By Afra Nariman
Directed by: Martin Scorsese
Stars: Robert De Niro, Joe Pesci, Sharon Stone
Showcasing Las Vegas in the 1970s, this film follows the exploits of gangster friends Sam “Ace” Rothstein (played by Robert De Niro) and his enforcer Nicky (played by Joe Pesci) as they navigate the dangerous, exciting world that was Vegas at the time. As Nicky put it; the town was made of money… and they wanted a piece of it. “Ace” was sent to by his bosses to oversee and help run a casino. He falls in love and marries Ginger (played by Sharon Stone). Nicky chose to eventually move out there and make a name for himself. The two find themselves slowly getting into more and more trouble in both their personal lives and their gangster lives.
Any time Martin Scorsese gets together with superstar duo Robert De Niro and Joe Pesci; you can expect a successful movie to come out of it. Just look at Raging Bull, Goodfellas and most recently, The Irishman. While Casino had its moments, and is overall a better-than-good film, it is a tier below Scorsese’s pantheon of great cinema that is highlighted by the other films that De Niro and Pesci worked on together. The film’s production was excellent. Scorsese’s unbelievable directional touch was all over it, the cinematography was beautifully fluid, the soundtrack, superb; and of course, a cast highlighted by De Niro, Pesci and the wonderful Sharon Stone, performed magnificently. But while the story was interesting and at times captivating, at other times, although not too frequently, it felt distant and void of significant substance. Additionally, much of the film felt like a see-saw between the “gangsters in Vegas” story and the love triangle between the three stars’ characters.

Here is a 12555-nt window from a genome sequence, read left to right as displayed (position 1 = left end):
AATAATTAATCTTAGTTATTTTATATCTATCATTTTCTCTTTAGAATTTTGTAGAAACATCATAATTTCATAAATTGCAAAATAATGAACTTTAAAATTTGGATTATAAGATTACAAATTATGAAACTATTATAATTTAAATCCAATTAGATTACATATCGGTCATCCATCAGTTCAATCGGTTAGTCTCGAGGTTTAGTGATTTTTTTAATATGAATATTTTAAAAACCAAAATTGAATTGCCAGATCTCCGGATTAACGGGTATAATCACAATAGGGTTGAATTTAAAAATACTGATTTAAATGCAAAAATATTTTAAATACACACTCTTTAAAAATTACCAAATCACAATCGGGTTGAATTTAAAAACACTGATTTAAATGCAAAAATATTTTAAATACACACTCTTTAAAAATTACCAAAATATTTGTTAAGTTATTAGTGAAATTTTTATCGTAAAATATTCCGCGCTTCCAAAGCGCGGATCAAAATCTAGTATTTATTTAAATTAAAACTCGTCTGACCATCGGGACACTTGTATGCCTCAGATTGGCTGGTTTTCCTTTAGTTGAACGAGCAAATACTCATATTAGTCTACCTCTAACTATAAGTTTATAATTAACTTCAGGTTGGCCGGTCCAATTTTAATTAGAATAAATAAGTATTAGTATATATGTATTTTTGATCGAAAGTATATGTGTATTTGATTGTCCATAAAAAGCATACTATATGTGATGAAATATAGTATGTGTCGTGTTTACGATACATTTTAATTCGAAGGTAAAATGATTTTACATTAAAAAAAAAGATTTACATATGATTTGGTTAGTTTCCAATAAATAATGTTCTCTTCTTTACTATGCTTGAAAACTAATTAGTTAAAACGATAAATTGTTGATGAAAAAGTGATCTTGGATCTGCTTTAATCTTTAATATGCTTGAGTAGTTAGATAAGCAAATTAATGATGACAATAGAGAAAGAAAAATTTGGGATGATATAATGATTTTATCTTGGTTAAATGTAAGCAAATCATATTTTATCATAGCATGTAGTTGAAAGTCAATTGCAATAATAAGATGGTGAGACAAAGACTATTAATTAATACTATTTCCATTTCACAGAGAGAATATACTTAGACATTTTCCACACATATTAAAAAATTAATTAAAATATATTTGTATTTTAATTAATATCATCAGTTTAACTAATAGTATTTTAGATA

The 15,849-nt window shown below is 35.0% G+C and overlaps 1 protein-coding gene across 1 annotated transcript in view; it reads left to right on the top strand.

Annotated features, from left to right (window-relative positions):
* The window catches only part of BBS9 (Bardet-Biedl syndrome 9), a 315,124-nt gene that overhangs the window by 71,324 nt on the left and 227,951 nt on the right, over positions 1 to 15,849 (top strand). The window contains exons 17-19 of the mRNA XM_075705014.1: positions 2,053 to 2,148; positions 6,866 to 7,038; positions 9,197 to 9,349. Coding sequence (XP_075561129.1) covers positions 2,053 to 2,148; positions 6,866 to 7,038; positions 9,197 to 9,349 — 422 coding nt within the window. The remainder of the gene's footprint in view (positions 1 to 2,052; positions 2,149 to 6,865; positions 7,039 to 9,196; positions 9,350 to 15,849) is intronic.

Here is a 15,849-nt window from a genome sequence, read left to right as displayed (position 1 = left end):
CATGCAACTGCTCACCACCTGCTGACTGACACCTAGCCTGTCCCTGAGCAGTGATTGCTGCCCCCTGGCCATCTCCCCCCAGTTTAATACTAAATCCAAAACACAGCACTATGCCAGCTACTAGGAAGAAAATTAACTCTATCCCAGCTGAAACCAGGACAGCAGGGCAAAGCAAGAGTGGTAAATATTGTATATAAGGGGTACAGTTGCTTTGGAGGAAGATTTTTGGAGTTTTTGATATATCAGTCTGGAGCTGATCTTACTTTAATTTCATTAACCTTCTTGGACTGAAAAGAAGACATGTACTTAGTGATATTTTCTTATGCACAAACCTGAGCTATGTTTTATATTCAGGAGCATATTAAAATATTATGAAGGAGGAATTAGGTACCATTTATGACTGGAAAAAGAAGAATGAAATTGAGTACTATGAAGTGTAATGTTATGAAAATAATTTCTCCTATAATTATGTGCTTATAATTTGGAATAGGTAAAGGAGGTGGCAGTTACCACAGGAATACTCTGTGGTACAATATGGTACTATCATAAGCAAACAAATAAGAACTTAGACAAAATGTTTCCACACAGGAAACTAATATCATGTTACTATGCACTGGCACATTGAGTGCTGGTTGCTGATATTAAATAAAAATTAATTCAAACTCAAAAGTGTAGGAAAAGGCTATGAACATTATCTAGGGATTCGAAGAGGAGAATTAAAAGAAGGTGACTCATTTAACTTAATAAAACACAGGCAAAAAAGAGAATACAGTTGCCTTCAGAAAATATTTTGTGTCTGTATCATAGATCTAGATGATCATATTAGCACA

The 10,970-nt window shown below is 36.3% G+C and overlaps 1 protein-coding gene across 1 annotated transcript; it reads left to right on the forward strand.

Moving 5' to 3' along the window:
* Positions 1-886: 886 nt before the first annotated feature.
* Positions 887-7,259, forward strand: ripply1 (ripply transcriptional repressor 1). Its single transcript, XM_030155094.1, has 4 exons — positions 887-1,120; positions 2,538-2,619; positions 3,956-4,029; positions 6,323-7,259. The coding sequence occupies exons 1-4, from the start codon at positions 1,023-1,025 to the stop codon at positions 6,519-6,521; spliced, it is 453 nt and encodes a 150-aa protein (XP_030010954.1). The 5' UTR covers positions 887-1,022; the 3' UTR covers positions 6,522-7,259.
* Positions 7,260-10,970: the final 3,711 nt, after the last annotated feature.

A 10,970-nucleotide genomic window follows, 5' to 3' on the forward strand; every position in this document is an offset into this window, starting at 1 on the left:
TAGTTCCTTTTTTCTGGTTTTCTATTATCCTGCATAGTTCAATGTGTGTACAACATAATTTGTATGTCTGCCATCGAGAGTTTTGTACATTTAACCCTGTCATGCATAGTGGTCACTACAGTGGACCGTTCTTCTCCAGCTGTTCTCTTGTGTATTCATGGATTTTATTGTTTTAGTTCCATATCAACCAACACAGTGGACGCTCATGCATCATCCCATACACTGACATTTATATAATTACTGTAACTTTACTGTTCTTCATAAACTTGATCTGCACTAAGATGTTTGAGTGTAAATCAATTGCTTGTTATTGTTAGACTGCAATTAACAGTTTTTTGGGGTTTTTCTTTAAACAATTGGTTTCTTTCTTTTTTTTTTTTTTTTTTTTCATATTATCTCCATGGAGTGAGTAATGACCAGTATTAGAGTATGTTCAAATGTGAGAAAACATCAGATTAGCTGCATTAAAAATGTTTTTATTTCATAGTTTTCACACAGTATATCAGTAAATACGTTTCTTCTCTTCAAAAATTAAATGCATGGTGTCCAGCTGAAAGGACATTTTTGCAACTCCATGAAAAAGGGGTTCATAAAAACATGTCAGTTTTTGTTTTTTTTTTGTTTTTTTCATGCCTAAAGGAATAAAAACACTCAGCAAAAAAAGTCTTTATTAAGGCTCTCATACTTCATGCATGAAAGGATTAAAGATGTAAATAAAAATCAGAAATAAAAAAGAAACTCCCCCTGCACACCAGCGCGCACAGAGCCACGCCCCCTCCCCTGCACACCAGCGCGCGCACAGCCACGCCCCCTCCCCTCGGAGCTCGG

How the story is told is paramount to how a film is received. One extremely fascinating aspect of the film, that is of course Scorsese’s doing, is his classic use of a character narrating the story as it evolves. What makes this film unique in doing so though, is that both De Niro’s “Ace” and Pesci’s “Nicky” are each narrating their own respective side of the story throughout the entirety of the film. Each character definitely has their own story for much of the film, only to have their worlds slowly diverge as the overarching story develops; so hearing them both narrate made a lot of sense.
Casino, is in many ways reminiscent of the legendary trio’s previous masterpiece Goodfellas. But it doesn’t quite hit you the same way. I never really felt captivated enough by the film, or connected to the story and its characters. At times it feels a little too dragged out and has a few insubstantial parts to it. And during some parts of the first half of the film, the dialogue was overshadowed by the narrations as the main form of telling the story. It’s inconsistency in staying engaging enough led to an inability to reel me in and captivate me for long stretches of time, which is important in a three-hour film.
The film did a lot of great things as well, though. Similarly to Goodfellas, De Niro plays an ambitious, headstrong criminal gangster, and Pesci plays a violent, unpredictably predictable enforcer with a temper and his own agenda. Their evolving friendship, complicated by their own greedy interests and by Ginger’s role in the story, is the most engaging arch of the film. Through all three main characters, we see what money, greed, lust, crime and extravagance can do to relationships.
The film also did a solid job at keeping us engaged with what the events on the screen mean for the city of Las Vegas’s casino business, both then and now. Casino is a true story, and shows us the role that the mob had in the city’s progression and their role during the city’s peak years in the 1970s and early 1980s. At the end, through a last narrating monologue, we learn what the events of the film meant for Las Vegas, the mob, politicians and the Teamsters Union. The film’s element of outlining the history of an infamously extravagant city in America was impressively communicated.
Casino has its flaws; but highlighted by genius directing, unparalleled acting and wonderful camerawork, the film’s positives outweigh its minuscule flaws. It would’ve served the film well to condense the story just a bit; but regardless, Scorsese’s 1995 gangster film, although not in the same tier as some of his greatest films, such as Taxi Driver, Raging Bull, Goodfellas, and The DeParted; is definitely worth watching if you’re a fan of gangster films or Scorsese in general.